$FORCEPV forcePVName forceMask <forceValue> <resetValue>
The second method is to monitor the value of a calculated expression. This requires multiple Force PV CALC input lines to define the expression. This CALC facility allows algebraic, relational, and logical operations on up to 6 pv values. The result of the expression is compared to the forcePV forceValue and resetValue to determine whether or not to set group/channel masks.
To specify a forcpePV calculation expression in the alhConfig file you create the $FORCEPV record as before but you specify "CALC" instead of a PV name. Then you add a new $FORCEPV_CALC line in which you specify the calculation expression in a manner similar to the calc record expression. In fact alh uses the same code as the calc record to evaluate the expression. You specify the expression using A, B, ... instead of the pvnames. Then you add $FORCEPV_CALC_A through $FORCEPV_CALC_F lines to specify the pv names. (You can also specify constant values on these lines.) The Alarm Handler ForcePV dialog window allows users to specify or change the ForcePV CALC data.
An example of the alhConfig file lines for a calculation forcePV is
$FORCEPV CALC ---TL 18.321 NE
The expression is evaluated using type "double" for all pv values and constants.
The line starting with $SEVRPV is optional. It is required only when a user wants to write the severity value of a group or channel to a process variable. The sevrPVName must be defined in the IOC database and is specified as <channel_name>.<field_name>. Whenever the group or channel severity changes, the new severity value is written to the severity process variable via a channel access put (ca_put) request. Writes to a severity process variable are done only when the alarm handler is in global active mode. The value -1 is written to the servrity PV when the group or channel is disabled.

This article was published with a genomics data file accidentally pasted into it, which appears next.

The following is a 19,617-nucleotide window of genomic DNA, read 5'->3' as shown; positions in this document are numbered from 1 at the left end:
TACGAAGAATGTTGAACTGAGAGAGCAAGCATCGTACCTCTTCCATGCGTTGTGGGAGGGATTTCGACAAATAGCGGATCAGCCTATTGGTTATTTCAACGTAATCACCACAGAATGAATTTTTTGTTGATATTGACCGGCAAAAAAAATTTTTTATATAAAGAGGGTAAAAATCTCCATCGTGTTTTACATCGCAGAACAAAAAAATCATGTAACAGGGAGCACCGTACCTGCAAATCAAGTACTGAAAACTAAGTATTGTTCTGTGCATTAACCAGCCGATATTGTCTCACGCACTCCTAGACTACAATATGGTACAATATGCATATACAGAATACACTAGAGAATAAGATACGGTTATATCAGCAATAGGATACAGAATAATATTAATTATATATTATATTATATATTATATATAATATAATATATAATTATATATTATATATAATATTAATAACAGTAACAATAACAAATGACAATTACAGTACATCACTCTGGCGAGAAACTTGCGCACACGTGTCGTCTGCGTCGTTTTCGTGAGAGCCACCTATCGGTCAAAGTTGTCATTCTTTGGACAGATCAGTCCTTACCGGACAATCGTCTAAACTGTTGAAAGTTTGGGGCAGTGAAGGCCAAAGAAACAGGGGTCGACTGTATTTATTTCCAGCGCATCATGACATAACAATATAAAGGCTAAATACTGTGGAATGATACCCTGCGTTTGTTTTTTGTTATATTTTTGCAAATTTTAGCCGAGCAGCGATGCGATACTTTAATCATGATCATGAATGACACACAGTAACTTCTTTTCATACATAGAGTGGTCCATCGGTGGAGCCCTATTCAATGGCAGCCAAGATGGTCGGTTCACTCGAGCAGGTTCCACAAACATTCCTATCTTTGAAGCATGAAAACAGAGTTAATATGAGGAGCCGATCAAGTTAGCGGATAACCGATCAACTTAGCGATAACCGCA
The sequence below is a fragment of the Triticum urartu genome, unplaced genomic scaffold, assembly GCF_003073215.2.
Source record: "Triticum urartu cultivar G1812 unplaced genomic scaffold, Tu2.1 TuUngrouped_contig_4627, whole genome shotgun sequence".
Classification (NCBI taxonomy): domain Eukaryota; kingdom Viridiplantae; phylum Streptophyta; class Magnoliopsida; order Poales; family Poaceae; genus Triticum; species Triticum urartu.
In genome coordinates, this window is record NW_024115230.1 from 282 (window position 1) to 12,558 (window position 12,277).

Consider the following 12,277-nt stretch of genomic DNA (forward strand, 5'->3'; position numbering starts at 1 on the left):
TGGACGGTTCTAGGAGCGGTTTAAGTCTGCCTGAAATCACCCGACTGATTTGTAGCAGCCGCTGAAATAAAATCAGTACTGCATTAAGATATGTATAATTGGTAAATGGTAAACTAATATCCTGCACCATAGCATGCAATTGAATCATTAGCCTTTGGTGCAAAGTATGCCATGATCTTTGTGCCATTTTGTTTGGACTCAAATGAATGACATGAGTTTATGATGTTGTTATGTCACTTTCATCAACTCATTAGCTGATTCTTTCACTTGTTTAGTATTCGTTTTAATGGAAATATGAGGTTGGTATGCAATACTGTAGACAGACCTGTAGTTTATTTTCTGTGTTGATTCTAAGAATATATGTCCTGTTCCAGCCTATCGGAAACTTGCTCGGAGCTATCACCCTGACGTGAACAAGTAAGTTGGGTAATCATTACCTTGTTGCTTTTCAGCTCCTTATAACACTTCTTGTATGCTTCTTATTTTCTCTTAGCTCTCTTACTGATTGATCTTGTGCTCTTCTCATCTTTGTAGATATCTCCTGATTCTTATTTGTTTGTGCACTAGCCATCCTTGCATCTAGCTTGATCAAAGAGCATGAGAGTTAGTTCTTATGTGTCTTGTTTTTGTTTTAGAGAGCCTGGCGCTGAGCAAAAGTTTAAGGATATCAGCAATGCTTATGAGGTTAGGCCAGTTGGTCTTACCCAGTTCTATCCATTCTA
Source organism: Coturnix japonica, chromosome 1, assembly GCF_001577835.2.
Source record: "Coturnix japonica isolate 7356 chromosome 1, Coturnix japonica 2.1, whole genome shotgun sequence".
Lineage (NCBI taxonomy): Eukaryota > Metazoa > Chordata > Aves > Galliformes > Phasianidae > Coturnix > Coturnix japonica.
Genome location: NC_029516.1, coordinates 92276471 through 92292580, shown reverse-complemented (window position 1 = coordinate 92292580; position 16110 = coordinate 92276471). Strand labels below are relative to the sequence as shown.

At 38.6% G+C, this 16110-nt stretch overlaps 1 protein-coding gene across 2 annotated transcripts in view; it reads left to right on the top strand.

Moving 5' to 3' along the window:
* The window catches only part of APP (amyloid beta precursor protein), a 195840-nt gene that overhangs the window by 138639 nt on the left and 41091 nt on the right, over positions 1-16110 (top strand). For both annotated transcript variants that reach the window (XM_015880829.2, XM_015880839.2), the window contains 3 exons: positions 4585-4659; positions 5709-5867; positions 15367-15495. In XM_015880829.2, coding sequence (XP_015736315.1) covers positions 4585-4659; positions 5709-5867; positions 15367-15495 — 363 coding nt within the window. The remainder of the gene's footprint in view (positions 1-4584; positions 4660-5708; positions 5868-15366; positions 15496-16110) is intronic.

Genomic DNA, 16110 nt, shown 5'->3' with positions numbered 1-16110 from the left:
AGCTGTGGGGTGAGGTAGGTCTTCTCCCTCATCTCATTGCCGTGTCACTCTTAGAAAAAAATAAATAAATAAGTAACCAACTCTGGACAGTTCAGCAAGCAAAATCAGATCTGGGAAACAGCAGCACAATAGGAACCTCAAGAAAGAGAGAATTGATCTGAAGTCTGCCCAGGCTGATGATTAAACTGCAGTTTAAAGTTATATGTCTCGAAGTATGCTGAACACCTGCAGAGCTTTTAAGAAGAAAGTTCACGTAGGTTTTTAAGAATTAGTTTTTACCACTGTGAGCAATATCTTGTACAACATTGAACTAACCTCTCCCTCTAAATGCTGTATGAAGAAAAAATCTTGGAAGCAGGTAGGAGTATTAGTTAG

The lines starting with $GUIDANCE are optional. They are required only when a user wants to display alarm guidance information for a group or channel. The $GUIDANCE line may be followed by a set of ascii guidance text lines with an $END line to terminate the guidance text, or alternatively, the $GUIDANCE line may contain a url address.
The line starting with $ALIAS is optional. It is required when it is desired that the alarm handler display the specified alias text string in places where it would normally display the Alarm Group or Alarm Channel name.
The line starting with $COMMAND is optional. It is required only when a user wants to provide the feature of starting a related process for this group or channel. The related process will be invoked when the alh operator clicks on the Process button in the alarm handler Main Window display.